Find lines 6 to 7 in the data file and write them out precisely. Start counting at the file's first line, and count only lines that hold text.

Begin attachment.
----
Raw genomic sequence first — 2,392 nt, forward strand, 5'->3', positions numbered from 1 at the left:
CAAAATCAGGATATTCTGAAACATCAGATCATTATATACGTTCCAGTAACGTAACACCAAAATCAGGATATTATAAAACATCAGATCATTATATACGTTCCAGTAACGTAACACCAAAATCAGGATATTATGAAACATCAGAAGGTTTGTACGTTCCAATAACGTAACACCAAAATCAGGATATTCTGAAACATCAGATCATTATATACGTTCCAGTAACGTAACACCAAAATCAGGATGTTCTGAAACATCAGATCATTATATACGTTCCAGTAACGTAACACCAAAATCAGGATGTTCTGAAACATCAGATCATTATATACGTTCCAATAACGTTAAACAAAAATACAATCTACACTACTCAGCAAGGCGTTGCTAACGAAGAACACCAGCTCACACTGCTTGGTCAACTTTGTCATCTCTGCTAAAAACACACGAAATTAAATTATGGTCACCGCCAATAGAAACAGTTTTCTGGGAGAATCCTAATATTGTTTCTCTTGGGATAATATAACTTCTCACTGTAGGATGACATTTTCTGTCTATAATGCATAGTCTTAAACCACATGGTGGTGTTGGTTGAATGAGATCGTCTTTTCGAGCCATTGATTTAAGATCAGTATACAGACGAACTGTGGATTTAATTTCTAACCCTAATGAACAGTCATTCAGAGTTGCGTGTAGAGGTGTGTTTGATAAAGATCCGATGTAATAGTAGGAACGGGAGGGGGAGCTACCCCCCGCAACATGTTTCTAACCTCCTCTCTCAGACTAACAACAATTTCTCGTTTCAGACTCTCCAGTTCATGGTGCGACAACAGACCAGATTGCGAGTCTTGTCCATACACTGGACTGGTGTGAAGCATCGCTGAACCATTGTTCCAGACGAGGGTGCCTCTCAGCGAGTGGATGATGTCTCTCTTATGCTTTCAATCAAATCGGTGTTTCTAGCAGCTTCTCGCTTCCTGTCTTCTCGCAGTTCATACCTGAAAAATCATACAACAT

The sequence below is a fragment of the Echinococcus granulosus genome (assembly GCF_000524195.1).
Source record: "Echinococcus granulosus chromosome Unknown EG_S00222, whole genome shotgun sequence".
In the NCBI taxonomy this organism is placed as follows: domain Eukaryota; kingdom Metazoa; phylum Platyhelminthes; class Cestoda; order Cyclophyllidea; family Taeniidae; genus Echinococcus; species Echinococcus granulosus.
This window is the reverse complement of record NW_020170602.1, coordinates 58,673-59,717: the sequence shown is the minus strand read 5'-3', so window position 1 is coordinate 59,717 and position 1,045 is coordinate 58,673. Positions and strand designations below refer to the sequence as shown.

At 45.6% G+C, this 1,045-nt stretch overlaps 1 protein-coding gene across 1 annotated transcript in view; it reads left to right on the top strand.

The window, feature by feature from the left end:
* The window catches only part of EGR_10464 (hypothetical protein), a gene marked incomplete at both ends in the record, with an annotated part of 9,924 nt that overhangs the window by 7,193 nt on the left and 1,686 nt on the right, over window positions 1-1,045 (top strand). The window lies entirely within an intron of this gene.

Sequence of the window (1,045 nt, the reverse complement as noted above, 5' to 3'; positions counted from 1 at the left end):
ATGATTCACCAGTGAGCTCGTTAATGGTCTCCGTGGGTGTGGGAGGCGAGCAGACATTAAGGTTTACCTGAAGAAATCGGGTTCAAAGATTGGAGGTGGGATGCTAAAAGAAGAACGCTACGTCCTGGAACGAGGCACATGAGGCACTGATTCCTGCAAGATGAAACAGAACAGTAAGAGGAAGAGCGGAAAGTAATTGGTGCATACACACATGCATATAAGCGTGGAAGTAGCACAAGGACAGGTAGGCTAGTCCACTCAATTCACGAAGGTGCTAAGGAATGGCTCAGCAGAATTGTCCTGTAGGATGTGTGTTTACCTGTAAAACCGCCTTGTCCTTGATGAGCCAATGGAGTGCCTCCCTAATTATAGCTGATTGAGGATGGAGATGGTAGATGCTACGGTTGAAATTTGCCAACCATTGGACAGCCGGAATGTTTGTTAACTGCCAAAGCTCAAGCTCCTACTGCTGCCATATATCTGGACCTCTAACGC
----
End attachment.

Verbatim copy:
This window is the reverse complement of record NW_020170602.1, coordinates 58,673-59,717: the sequence shown is the minus strand read 5'-3', so window position 1 is coordinate 59,717 and position 1,045 is coordinate 58,673. Positions and strand designations below refer to the sequence as shown.

At 45.6% G+C, this 1,045-nt stretch overlaps 1 protein-coding gene across 1 annotated transcript in view; it reads left to right on the top strand.